In a new study, researchers found that for people who take certain blood pressure medications, those drugs can increase their sensitivity to the sun’s harmful ultraviolet (UV) rays.
In the study, the team reviewed data for nearly 303,000 adults in Ontario over 65 who were prescribed medications for high blood pressure.
They then compared their skin cancer histories with those of more then 605,000 adults who weren’t taking antihypertensive drugs.
The findings showed that certain types of high blood pressure drugs—known as thiazide diuretics—were associated with higher rates of keratinocyte skin cancers, including basal cell carcinoma, squamous cell carcinoma, advanced keratinocyte carcinoma and melanoma.
The study is a potential flag for someone who might be at increased risk of skin cancer, that has had one in the past or they have really fair skin and a lot of sun damage, that this might predispose them further to more skin cancer.
The team also found four other blood pressure medications—angiotensin-converting enzyme (ACE) inhibitors, beta blockers, angiotensin II receptor blockers (ARBs) and calcium channel blockers—did not show an association with skin cancer risk.
Previous studies had shown an increased risk of skin cancer among people taking the drug, also known as hydrochlorothiazide.
This most common of the thiazide drugs earlier prompted warnings against prolonged use by Health Canada, the U.S. Food and Drug Administration and the European Medicines Agency.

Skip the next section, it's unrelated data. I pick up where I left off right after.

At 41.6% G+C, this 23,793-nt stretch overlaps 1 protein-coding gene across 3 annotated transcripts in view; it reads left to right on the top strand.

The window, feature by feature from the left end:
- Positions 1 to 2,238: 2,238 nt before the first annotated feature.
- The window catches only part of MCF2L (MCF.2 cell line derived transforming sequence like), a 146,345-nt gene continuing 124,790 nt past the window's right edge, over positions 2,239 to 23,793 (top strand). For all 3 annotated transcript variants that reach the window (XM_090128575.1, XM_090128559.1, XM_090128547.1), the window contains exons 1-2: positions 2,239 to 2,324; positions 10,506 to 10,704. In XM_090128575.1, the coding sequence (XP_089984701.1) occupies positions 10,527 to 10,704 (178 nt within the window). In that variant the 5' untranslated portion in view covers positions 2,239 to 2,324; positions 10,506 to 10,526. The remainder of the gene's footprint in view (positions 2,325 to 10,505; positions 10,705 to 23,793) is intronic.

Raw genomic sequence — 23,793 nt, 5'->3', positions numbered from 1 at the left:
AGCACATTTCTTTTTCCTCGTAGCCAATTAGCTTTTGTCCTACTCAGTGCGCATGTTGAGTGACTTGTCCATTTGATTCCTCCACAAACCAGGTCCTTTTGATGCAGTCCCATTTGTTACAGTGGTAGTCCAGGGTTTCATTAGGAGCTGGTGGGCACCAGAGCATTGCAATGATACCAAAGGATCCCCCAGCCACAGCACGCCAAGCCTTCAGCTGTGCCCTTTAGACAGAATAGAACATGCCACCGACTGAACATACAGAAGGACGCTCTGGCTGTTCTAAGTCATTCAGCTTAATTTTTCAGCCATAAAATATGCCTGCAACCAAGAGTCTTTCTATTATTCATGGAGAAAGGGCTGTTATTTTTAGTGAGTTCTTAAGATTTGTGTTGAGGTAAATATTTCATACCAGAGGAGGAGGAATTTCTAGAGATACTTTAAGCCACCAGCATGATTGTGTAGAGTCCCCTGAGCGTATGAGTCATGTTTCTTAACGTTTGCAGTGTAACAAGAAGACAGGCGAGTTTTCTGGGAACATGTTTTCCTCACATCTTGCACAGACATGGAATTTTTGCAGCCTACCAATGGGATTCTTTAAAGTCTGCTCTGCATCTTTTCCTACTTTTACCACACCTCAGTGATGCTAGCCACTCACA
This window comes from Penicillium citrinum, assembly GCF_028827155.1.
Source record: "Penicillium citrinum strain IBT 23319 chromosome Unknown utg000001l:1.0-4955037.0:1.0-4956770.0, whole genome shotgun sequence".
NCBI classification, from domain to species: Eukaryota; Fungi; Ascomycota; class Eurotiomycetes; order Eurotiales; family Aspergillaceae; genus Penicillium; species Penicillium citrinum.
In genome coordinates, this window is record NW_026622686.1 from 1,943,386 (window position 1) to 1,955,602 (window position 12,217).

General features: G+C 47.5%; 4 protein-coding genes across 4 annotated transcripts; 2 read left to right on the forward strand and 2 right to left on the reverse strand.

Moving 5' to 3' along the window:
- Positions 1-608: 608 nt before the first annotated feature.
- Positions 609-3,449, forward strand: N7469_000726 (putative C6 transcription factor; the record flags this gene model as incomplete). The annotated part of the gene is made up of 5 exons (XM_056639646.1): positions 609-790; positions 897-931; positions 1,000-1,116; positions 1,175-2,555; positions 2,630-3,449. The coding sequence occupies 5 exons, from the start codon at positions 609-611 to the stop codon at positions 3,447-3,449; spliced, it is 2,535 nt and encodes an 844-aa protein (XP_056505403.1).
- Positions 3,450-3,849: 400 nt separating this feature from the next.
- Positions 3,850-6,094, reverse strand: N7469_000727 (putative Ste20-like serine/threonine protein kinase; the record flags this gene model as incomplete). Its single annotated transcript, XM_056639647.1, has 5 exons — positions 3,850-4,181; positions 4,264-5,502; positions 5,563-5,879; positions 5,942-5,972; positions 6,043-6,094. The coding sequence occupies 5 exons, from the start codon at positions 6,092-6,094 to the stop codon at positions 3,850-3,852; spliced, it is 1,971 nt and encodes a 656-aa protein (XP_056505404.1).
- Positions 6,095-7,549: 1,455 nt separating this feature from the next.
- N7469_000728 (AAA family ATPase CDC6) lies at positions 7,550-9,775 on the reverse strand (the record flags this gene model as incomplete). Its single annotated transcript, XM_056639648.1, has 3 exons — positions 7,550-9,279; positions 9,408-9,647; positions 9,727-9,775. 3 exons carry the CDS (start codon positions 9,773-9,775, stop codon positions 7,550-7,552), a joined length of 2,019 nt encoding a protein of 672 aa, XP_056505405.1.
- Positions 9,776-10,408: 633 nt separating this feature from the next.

This new study followed people over time to determine if risk happened not just because a person took these medications, but whether the cumulative dose or duration might impact their skin cancer risk.
It showed higher cumulative exposure (taking the medications over a longer period of time) was associated with increased rates of skin cancer.
If you care about high blood pressure, please read studies about common high blood pressure drugs may actually harm your heart health and findings of widely used blood pressure drugs may increase death risk in breast cancer.
For more information about high blood pressure treatment, please see recent studies about treatable cause of high blood pressure are often ignored and results showing that these common high blood pressure drugs linked to higher risk of cognitive decline.
The study is published in Canadian Medical Association Journal. One author of the study is Dr. Aaron Drucker.
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